The idea that China engages in so-called “Debt Trap Diplomacy” is almost apocryphal. There is a persistent media narrative that China makes big infrastructure investments oversees as part of its Belt and Road Initiative, and when countries cant replay those loans China seizes infrastructure.
My guest today, Deborah Brautigam, is the director of the China Africa Research Initiative at the Johns Hopkins School of Advanced International Studies. She has done extensive research on Chinese-financed infrastructure investment projects in Asia and Africa and has definitively shown that the narrative of Chinese Debt Trap diplomacy is not supported by facts.
We kick off discussion the origin of this myth, which stems from media commentary around Chinese investment in a port in Sri Lanka. We then discuss other examples of the perpetuation of this myth and have a broad conversation about how China (and other lenders) actually seek repayment of loans.
Deborah Brautigam [00:02:58] The Hambantota port is a port along the southern coast of Sri Lanka. It’s about ten or so nautical miles from the main shipping lines that go through the Indian Ocean and it’s also the most undeveloped — the poorest part of Sri Lanka. So, the Sri Lankan government has long wanted to boost economic development in that region. They’ve had a lot of different programs to do that. So, the port was financed by the Chinese in 2008 and then a second phase was rolled out around 2012 and around 2015 a new government came into power. And by that point, Sri Lanka was in trouble in terms of debt, so they were looking at ways that they had taken out a lot of loans from the Chinese for infrastructure, but they had taken out even more importantly, issued bonds on the international capital markets. So those bonds were quite high interest rates, and they’re very unforgiving. When a bond payment has to be made, it has to be made. So, the new government came in facing this debt situation and they were trying to figure out ways to deal with that. And one of the things that they wanted to do was to get rid of some of their state-owned investments, their state-owned enterprises, and one of them was this port. So, the port was not profitable yet. Ports take quite a long time to become profitable, and this one had started in on its second phase too early. That was one of the mistakes that the government made and the Chinese financiers as well. So, it wasn’t yet making enough money to repay the loans, so the Sri Lankan government privatized it. They offered a concession, two Chinese companies bid on it and it was privatized. So that enabled them to shift some of the burden and then to bring in actually an influx of over $1,000,000,000 in foreign exchange that they could use to make debt payments. And not just to the Chinese, of course.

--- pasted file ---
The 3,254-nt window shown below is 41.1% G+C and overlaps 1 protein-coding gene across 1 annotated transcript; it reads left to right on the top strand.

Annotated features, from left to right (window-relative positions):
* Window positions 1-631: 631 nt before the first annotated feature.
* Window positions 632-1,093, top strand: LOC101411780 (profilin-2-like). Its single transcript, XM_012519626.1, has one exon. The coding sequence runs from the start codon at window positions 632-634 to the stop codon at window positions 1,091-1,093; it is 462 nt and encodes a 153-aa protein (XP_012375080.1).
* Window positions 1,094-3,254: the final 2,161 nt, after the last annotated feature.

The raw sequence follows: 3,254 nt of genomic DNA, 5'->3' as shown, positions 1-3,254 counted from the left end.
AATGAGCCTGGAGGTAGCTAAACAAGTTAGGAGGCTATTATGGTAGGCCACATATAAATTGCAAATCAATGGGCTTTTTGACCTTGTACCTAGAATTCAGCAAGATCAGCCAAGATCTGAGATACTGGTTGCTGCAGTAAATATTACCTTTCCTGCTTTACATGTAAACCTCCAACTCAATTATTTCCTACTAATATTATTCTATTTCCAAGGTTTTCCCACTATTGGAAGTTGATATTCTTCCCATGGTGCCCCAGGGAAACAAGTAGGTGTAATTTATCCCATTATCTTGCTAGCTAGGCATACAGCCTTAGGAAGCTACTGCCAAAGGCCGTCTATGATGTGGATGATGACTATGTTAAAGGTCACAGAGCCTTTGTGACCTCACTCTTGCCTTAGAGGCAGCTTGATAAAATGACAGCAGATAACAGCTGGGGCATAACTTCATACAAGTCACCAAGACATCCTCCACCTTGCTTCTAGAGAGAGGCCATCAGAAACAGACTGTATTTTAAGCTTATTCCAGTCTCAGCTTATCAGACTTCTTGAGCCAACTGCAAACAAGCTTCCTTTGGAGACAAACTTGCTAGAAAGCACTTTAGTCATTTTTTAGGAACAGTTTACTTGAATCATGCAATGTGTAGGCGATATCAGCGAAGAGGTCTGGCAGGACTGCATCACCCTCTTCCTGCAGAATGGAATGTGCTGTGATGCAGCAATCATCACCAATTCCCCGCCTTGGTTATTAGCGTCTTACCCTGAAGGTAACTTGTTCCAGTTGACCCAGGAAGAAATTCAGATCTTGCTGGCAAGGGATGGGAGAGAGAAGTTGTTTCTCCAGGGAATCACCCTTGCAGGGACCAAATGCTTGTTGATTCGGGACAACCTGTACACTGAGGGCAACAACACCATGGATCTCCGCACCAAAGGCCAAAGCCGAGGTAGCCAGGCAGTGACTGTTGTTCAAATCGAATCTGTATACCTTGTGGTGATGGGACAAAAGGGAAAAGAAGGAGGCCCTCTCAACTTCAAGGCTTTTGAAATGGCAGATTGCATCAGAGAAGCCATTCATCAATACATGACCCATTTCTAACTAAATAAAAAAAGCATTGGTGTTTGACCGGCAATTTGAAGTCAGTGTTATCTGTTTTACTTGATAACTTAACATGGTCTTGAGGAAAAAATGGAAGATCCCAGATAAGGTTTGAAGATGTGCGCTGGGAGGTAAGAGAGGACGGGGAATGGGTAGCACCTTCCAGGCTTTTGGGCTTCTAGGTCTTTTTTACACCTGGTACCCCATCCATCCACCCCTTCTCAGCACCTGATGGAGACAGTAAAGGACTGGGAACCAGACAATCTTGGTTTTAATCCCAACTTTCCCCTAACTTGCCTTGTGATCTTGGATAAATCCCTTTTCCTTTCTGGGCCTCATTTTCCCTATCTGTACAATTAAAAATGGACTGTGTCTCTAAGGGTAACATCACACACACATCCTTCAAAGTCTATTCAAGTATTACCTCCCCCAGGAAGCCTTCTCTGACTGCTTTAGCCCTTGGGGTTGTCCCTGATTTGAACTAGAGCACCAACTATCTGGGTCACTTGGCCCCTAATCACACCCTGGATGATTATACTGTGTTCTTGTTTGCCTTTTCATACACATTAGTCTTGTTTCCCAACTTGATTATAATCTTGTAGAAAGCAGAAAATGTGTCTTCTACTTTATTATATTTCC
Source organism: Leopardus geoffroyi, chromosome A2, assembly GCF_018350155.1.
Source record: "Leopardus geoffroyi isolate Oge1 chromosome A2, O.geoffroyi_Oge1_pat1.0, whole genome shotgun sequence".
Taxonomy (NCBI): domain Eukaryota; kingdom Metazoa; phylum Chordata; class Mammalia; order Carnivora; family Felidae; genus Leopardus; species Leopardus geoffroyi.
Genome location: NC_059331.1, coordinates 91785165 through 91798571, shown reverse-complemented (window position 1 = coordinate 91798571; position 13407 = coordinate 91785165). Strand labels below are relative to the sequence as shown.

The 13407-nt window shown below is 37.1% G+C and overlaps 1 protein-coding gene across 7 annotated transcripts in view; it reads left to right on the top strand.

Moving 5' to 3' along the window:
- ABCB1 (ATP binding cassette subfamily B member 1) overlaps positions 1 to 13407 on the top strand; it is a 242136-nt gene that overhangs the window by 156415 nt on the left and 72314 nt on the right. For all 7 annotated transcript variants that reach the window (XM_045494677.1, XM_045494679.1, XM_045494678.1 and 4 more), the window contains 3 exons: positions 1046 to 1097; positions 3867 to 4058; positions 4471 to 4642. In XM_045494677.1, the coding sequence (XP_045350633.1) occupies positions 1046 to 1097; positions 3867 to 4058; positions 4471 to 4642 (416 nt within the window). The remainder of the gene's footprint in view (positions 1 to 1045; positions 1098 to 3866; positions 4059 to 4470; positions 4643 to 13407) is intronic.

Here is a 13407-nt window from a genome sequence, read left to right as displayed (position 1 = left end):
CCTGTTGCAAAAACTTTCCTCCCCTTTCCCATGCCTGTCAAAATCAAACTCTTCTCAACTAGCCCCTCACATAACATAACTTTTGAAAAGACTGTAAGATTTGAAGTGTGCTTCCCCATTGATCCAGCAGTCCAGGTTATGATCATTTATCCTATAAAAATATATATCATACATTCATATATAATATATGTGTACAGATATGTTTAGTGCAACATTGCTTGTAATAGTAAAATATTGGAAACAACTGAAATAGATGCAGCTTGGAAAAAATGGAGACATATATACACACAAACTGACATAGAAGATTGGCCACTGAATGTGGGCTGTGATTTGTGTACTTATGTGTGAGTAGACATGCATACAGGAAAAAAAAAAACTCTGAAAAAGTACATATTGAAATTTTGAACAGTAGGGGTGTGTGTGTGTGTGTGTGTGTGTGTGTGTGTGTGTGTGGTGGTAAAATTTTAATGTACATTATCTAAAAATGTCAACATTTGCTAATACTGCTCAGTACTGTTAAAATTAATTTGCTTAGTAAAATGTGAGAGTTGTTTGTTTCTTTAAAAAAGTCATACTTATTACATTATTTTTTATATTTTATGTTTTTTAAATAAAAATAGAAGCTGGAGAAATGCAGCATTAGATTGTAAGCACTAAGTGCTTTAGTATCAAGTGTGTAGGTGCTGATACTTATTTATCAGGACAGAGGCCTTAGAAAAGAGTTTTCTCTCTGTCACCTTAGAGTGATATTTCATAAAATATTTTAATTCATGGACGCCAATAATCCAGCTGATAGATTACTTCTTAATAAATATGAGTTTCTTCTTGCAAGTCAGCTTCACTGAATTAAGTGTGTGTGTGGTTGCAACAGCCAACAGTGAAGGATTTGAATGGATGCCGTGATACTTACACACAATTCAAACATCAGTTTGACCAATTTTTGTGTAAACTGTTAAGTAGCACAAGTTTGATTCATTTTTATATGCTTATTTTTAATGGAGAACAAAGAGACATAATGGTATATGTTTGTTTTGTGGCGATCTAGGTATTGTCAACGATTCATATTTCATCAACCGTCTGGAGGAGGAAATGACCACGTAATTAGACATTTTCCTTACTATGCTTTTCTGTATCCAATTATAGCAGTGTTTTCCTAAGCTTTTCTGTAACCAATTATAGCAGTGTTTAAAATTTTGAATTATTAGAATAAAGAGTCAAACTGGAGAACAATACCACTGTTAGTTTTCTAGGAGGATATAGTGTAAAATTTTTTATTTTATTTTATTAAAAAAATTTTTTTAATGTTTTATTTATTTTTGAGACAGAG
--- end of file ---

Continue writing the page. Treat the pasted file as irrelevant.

What is the Hambantota port in Sri Lanka and why does it matter for the so-called Chinese debt trap myth?
Mark L. Goldberg [00:05:02] And it was around this time that you began seeing articles about how the Chinese had seized this port or one way or another, assumed control of the port at the expense of Sri Lanka. But your research points to something much more nuanced and complicated. What did your research suggest? What happened?